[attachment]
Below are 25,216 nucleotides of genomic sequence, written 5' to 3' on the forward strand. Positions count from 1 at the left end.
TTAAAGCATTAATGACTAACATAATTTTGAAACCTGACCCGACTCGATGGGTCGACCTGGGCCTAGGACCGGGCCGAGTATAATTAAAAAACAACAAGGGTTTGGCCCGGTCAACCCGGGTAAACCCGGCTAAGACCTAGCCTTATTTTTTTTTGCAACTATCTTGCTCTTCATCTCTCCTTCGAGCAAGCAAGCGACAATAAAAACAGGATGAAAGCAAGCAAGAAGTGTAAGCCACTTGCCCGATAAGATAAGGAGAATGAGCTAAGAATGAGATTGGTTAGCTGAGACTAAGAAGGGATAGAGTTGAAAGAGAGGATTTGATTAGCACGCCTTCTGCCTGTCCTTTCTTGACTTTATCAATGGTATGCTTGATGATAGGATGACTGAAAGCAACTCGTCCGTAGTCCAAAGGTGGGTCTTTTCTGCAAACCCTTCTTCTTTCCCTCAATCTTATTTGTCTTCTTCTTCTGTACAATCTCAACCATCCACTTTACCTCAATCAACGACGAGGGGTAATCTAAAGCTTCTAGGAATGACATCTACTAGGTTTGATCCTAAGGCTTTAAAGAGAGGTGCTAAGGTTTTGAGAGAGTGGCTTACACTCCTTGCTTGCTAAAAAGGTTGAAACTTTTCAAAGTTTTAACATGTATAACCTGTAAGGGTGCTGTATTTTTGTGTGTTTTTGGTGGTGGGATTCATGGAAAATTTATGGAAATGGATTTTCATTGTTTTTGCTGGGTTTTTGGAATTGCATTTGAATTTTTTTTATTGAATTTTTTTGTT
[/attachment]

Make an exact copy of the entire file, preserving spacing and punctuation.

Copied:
Below are 25,216 nucleotides of genomic sequence, written 5' to 3' on the forward strand. Positions count from 1 at the left end.
TTAAAGCATTAATGACTAACATAATTTTGAAACCTGACCCGACTCGATGGGTCGACCTGGGCCTAGGACCGGGCCGAGTATAATTAAAAAACAACAAGGGTTTGGCCCGGTCAACCCGGGTAAACCCGGCTAAGACCTAGCCTTATTTTTTTTTGCAACTATCTTGCTCTTCATCTCTCCTTCGAGCAAGCAAGCGACAATAAAAACAGGATGAAAGCAAGCAAGAAGTGTAAGCCACTTGCCCGATAAGATAAGGAGAATGAGCTAAGAATGAGATTGGTTAGCTGAGACTAAGAAGGGATAGAGTTGAAAGAGAGGATTTGATTAGCACGCCTTCTGCCTGTCCTTTCTTGACTTTATCAATGGTATGCTTGATGATAGGATGACTGAAAGCAACTCGTCCGTAGTCCAAAGGTGGGTCTTTTCTGCAAACCCTTCTTCTTTCCCTCAATCTTATTTGTCTTCTTCTTCTGTACAATCTCAACCATCCACTTTACCTCAATCAACGACGAGGGGTAATCTAAAGCTTCTAGGAATGACATCTACTAGGTTTGATCCTAAGGCTTTAAAGAGAGGTGCTAAGGTTTTGAGAGAGTGGCTTACACTCCTTGCTTGCTAAAAAGGTTGAAACTTTTCAAAGTTTTAACATGTATAACCTGTAAGGGTGCTGTATTTTTGTGTGTTTTTGGTGGTGGGATTCATGGAAAATTTATGGAAATGGATTTTCATTGTTTTTGCTGGGTTTTTGGAATTGCATTTGAATTTTTTTTATTGAATTTTTTTGTT